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OPEC says nation's crude oil demand set to surge next year

By ZHENG XIN | CHINA DAILY | Updated: 2020-07-16 08:10
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Workers dock a pipe onto an oil tanker at a port in Dalian, Liaoning province, on April 8. [Photo/Xinhua]

China's crude oil demand will surge next year, as the nation's economic activity recovers strongly following the COVID-19 outbreak, according to the Organization of the Petroleum Exporting Countries.

Despite a contraction of 6.8 percent year-on-year in the first quarter of this year, China's GDP growth may recover faster than expected, as production resumed in the nation over the past three months, according to OPEC's monthly report published on Tuesday.

China's GDP is forecast to increase by 1.3 percent this year, followed by growth of 6.9 percent in 2021, it said.

With the country's policies remaining supportive for the rest of the year to help the economy continuously advance out of the COVID-19 pandemic, a consumption recovery is gradually building momentum, said the organization.

Tang Sisi, an analyst at research firm BloombergNEF, agreed, saying oil demand in China has continued to recover as economic activity ramps up and road congestion levels are steadily increasing.

"Peak-hour road congestion levels are above the 2019 level in major Chinese cities such as Shanghai and Guangzhou, and domestic flights have also recovered to 80 percent of their normal schedules," she said.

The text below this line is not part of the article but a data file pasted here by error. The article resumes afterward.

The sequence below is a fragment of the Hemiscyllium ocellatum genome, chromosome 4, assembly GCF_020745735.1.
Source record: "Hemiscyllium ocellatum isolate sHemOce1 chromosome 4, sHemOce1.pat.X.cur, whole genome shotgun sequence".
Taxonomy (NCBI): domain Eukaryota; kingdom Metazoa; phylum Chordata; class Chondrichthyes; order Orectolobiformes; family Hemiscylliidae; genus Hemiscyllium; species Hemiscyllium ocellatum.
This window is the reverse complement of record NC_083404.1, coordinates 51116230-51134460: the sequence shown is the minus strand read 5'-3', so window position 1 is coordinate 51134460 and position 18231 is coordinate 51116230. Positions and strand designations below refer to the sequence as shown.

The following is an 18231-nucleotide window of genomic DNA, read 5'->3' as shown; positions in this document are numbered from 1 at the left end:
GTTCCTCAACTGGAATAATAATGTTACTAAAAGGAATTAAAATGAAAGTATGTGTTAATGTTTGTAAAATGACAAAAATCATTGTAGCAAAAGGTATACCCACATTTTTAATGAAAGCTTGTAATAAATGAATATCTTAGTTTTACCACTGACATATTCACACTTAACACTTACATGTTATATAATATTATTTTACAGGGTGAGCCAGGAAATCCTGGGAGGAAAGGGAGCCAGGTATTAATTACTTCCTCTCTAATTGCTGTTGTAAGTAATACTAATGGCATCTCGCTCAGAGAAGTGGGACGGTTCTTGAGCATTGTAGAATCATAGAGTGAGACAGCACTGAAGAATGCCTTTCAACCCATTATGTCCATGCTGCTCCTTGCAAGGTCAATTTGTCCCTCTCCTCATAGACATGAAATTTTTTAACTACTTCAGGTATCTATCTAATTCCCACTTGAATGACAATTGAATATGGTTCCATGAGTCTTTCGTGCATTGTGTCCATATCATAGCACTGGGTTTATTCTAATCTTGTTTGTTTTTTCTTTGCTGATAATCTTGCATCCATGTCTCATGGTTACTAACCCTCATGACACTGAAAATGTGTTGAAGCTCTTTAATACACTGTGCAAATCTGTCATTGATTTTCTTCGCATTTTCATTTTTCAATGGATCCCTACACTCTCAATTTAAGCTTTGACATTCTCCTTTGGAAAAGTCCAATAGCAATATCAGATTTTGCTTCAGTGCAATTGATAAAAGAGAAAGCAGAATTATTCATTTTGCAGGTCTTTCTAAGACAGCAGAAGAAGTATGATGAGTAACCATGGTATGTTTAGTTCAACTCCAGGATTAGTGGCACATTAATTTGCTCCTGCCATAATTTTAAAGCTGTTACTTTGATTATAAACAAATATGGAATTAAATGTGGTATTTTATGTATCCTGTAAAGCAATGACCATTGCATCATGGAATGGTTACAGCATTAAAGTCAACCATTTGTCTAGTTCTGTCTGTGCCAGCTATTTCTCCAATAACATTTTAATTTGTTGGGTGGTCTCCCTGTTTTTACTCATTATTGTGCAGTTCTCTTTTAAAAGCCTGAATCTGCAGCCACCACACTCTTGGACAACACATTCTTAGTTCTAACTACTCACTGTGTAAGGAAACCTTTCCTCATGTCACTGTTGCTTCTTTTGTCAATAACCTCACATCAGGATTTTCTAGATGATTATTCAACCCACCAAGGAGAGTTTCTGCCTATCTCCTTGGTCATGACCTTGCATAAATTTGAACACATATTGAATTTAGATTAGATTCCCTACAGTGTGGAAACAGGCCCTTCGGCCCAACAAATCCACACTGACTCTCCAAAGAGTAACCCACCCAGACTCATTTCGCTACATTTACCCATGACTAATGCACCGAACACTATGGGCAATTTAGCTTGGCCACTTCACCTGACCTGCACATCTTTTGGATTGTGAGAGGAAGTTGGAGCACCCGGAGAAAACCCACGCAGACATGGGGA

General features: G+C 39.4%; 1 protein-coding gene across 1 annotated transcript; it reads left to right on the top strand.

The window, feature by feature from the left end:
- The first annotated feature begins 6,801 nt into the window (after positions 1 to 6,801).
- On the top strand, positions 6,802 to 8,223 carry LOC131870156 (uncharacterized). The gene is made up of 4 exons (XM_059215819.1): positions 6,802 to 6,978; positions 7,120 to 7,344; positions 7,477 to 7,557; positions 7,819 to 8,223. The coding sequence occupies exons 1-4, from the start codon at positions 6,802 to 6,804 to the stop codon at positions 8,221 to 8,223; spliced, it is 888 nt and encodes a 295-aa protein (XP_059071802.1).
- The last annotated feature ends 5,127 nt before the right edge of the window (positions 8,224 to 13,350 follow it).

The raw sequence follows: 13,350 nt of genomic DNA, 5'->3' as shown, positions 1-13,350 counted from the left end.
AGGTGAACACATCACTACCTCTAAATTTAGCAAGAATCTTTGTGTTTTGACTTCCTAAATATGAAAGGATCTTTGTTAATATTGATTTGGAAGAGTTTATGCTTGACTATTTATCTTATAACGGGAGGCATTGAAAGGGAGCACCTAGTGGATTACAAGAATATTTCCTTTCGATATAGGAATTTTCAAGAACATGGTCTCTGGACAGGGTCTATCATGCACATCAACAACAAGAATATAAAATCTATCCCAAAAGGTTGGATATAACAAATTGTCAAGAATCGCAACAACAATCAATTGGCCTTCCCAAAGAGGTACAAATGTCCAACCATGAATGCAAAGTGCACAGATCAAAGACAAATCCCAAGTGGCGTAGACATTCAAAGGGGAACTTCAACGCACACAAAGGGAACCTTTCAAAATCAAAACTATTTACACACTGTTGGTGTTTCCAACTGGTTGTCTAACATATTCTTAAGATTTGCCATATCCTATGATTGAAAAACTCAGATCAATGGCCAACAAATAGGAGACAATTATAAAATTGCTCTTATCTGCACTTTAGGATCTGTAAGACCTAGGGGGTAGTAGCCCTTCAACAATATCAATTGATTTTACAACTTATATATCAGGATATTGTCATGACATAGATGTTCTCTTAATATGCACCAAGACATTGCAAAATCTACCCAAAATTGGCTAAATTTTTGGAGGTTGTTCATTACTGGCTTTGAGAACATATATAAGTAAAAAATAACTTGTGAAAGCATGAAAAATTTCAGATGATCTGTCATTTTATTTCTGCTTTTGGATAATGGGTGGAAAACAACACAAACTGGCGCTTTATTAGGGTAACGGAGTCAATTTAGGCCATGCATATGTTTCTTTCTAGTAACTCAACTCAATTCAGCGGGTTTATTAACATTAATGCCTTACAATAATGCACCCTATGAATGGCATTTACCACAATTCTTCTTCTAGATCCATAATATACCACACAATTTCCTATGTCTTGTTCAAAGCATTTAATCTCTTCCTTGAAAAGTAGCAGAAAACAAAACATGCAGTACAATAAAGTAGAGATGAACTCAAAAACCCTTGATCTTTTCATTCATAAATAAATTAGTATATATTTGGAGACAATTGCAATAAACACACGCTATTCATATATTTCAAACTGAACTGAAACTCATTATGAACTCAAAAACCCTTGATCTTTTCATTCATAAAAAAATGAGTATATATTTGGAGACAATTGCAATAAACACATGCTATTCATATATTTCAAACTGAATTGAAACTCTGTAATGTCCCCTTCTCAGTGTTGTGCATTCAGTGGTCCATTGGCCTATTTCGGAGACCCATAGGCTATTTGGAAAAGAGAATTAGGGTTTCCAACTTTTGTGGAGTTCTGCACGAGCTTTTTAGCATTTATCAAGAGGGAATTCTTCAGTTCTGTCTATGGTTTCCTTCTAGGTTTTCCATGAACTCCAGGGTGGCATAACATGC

The oil sector recovery, supported by the efforts of OPEC and non-OPEC oil-producing nations to rebalance the market, has been an important contributor to further buoying global economic development.

BloombergNEF expects oil demand in China to remain healthy in the second half of this year.

"The recovery in fuel demand will boost run rates at Chinese refineries, maintaining China's appetite for crude oil," Tang said.

According to the General Administration of Customs, China's crude imports surged in May to 47.97 million metric tons, or 11.34 million barrels per day, a 15 percent jump from April and 160,000 barrels per day more than the previous record set in November, a reflection of a recovery in the energy sector with demand getting back on track in the world's second-largest economy.

China, the world's top importer of crude oil, imported 53.18 million tons of oil in June, up 34 percent year-on-year and a 10.86 percent jump from May.

The spot market was also supported in June by a gradual recovery in crude demand and rising throughput at major refinery hubs, as lockdowns and travel restrictions eased in many countries and cities.

Li Li, research director at energy consulting company ICIS China, said after China experienced the major impact of COVID-19 in the first quarter of this year and has since managed to successfully control the further spread of the virus, it is leading the way in the global economic recovery, with continued policy support.

However, she said it's important to sustain the trend as the continuing surge in infections worldwide could erode rebounding consumer confidence and spending.

The National Bureau of Statistics is to release economic data of China during the first six months on Thursday.

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